10.2 A Long Century

by Matt P.

“So how do we stop him?” Walter asked the only real question he could think of. He couldn’t disagree that Oberon was obviously upping the game, or whether he needed to be stopped.

“That depends on what it actually is that he’s doing, and that’s the problem.” Morgan said, leaning back and crossing her ankles. “We know that he has something planned, and that he’s been trying to draw us out. We know he stole our safe house full of magical artifacts—”

“Powerful crap,” Walter edited the word magic out, which drew an eye-roll from the doctor before she kept right on rolling.

“And that he has been trying to force us to act. Which implies that he needs something from us specifically.” Morgan finished.

“If I’m right.” Walter said with a little bit of a shrug. “Just because it makes sense doesn’t mean that it is the only answer. If there’s another answer that ties it all in together better, then we shouldn’t overlook it.”

Morgan shook her head slowly, rehing up to tuck some hair back behind her ear. “No, it makes sense. He was always testing and probing.” She laughed, and it was a somewhat bitter laugh. “Everything was a test with him, nothing was just a comment or a question. He liked to keep you off guard, constantly wondering what he really wanted from you. It was,” she reflected, “annoying as shit.”

Siobhan had been just about to ask something before Morgan delivered that last line, and it took her several seconds to recover from the giggles enough to ask it. “What I don’t get is why don’t you just go get a posse of crazy ninja elves or whatever and go Elliot Ness on his ass. He puts one of you in the hospital, and in space no one can hear you scream.” She quoted.

Antigone stared at her for a very long moment, along with everyone else as they processed the mishmash. “Bonnie, what you just did to iconic movie lines should be a crime, and I don’t have any other words besides that to express how it makes me feel.” Rather than looking chagrinned, Siobhan beamed.

“I have not been to Faerie proper in years.” Morgan explained, and the tone in her voice leached the laughter out of the room instantly. It was a statement written in sorrow and inked in loss, and it made a not insignificant section of Walter’s heart hurt with the emotion of it.

“Why not?” He asked, almost breathlessly. Morgan sighed and reached up to rub her forehead as she considered her words.

“For a long time after we banished him, we convinced ourselves that Oberon would actually stay banished. And he did…unti he didn’t. He came back, and he came back with people who supported him and who would have opened his ways back in to Faerie. And dark allies that would have made it a much more terrible place, when he fulfilled his promises to them. In order to stop it we needed to change his banishment. Previously it had been linked too much to his physical characteristics, bound with hair and cloth and sweat.” She gestured to her hair, and to the swets she wore as if it explained more. “It was the strongest we could do on short notice.” She explained with a little bit of a shrug. She radiated unhappiness at the memories, but continued along in a level voice. Sorrow and loss, but wrapped around a core of steel, Walter thought.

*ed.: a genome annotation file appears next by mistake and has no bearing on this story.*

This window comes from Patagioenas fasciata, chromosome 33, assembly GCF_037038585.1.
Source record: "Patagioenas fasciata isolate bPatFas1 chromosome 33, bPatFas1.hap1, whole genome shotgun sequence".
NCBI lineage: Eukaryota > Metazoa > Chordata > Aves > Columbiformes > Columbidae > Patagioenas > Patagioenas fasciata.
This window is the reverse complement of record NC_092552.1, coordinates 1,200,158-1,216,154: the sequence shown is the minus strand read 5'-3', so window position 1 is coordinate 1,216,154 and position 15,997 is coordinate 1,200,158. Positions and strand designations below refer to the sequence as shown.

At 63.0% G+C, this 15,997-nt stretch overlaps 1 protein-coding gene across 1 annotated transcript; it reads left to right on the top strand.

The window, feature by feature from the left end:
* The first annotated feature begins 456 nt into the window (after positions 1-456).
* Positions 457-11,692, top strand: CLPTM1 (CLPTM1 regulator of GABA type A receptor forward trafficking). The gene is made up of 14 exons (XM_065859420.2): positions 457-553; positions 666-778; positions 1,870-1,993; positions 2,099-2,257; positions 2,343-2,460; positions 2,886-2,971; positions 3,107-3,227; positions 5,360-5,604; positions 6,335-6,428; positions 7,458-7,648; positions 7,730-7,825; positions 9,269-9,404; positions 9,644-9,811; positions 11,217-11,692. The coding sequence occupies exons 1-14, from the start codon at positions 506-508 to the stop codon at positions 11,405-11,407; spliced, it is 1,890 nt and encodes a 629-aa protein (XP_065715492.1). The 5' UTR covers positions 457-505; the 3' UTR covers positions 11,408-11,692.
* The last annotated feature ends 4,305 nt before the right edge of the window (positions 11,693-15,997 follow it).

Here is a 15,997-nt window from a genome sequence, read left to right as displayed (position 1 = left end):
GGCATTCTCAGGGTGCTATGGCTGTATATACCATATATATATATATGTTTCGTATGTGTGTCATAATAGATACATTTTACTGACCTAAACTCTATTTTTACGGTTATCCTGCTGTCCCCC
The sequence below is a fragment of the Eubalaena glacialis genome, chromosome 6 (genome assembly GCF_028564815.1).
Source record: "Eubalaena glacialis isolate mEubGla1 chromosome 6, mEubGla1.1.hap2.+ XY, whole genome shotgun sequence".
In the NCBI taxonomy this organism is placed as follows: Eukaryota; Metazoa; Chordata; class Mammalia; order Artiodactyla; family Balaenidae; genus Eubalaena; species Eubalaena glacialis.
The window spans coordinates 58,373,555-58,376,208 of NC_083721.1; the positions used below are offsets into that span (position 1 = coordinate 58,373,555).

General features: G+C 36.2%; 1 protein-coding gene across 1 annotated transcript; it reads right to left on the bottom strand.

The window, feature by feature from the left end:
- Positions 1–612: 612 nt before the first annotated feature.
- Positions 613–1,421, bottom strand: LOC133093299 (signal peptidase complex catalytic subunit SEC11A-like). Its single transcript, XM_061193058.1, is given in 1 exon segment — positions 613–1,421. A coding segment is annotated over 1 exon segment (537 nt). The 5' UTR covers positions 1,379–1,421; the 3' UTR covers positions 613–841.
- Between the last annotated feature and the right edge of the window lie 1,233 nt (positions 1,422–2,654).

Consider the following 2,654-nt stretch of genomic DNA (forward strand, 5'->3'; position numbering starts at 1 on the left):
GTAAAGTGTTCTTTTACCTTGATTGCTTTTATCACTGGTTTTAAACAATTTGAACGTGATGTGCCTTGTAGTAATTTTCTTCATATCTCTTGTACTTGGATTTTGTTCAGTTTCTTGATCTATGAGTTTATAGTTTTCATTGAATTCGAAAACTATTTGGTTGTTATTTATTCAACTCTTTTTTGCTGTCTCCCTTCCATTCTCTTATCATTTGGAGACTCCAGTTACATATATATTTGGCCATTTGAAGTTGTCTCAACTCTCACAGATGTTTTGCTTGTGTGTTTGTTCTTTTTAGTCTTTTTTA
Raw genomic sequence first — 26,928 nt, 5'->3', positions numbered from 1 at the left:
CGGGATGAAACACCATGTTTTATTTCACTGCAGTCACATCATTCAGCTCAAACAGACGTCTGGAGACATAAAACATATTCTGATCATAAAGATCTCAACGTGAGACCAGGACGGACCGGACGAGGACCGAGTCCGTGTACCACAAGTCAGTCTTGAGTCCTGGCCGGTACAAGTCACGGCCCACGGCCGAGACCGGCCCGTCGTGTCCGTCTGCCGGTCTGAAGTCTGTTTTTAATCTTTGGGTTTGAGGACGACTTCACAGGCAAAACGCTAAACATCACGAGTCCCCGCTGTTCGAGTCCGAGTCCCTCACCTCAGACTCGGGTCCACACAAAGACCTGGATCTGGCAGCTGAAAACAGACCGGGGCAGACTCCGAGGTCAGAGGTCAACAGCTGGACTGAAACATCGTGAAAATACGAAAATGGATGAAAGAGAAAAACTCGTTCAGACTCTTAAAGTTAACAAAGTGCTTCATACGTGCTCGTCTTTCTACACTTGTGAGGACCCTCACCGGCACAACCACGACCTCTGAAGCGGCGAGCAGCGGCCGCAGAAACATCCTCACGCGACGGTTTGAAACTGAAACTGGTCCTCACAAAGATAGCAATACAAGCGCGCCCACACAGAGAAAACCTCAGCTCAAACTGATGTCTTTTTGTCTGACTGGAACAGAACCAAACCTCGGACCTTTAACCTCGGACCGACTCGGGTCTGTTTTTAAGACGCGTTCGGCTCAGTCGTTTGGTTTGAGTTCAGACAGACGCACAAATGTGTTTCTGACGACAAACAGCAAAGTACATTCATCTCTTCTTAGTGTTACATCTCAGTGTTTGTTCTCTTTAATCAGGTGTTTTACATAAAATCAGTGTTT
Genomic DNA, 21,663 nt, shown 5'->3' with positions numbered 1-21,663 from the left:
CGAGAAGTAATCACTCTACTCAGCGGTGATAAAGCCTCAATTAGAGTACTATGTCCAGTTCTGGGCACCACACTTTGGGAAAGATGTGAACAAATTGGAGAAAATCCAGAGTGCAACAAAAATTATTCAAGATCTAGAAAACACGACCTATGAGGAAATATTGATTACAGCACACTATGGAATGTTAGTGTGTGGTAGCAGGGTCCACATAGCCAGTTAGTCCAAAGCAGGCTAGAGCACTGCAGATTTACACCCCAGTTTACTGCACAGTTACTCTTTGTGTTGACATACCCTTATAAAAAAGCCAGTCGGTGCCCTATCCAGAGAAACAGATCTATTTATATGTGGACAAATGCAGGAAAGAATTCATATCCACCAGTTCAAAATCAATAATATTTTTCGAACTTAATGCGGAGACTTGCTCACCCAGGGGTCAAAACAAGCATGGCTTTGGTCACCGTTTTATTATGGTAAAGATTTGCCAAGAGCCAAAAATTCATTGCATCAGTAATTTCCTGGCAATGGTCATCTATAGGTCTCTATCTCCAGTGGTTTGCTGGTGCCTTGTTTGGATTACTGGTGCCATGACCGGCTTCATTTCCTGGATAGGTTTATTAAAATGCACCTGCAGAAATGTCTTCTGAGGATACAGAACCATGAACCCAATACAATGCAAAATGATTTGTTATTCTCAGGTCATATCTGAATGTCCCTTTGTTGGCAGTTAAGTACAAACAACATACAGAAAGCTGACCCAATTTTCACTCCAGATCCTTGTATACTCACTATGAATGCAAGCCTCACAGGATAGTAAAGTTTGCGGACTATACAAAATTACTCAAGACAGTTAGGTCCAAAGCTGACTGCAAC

“When he came back, we barely fought off his allies. He is powerful, but in his wandering had become unrefined—and he still almost lead them to victory. In order to preserve Faerie we needed to banish him with the strongest possible banishment. A banishment bound with salt and bone and blood, that meant his blood would never be able to enter Faerie while the spell stood. And it cast him away and we won, but at great price.” By the end of it Morgan’s voice was calm, but there was water standing in her eyes. She blinked to clear it, and looked away for a moment. Walter reached out to put a hand on her knee, and she reached out to grab it and squeeze.

“But why did that mean you couldn’t go back?” Siobhan asked, blinking slowly.

“Because none of his blood can enter the majority of Faerie, Siobhan.” Morgan explained, and now a few tears did fall. “None of his blood can come in to the Green Grass, or pass under the Tri-Color Arches. Or see our family, and friends. And what are we but half his blood, and half our mother’s?” Morgan asked bitterly. “In order to cut him off from Faerie, we had no choice but to cut it off from ourselves as well. Cut ourselves off from our home.”

Walter stared at her then, as it dawned on him too what she had sacrificed to stop him before—and the realization of what more she would be willing to sacrifice to do it again. “How long?” He asked, softly. “How long has it been since you’ve been home?”

Morgan looked back at him as she wiped the tears off her cheeks again, staring at the droplets as they rested on her fingers. “As of the Winter Solstice, very long. A long century. 100 years”